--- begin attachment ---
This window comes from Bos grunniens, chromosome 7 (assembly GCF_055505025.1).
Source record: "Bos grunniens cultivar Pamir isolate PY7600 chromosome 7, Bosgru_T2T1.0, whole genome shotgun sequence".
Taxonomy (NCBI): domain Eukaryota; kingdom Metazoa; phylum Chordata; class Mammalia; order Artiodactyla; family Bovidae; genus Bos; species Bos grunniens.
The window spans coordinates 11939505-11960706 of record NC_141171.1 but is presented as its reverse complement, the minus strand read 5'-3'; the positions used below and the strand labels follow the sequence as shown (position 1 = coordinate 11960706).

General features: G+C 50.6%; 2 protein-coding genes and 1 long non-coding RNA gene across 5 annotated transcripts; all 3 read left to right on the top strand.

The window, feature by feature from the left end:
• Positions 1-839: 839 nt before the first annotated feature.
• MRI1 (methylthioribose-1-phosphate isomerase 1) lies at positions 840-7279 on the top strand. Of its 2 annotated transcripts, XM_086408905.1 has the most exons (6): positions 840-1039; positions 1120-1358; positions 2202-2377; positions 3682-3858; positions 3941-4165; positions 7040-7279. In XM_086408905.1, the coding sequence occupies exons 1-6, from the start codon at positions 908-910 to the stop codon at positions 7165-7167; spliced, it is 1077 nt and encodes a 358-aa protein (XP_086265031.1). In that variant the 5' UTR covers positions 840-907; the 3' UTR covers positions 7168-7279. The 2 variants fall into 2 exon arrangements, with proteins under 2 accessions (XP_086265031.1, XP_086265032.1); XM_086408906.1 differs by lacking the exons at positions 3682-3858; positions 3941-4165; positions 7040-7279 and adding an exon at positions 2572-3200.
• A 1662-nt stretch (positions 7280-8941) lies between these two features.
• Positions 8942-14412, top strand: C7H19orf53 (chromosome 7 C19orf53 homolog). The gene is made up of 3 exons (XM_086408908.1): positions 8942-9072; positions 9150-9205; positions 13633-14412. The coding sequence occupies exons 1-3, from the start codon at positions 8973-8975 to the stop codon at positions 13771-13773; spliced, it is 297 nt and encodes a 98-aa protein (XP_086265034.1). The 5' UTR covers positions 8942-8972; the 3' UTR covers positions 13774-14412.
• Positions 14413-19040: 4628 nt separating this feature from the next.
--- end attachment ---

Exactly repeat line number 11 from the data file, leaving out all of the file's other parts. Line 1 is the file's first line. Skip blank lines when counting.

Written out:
• Positions 14413-19040: 4628 nt separating this feature from the next.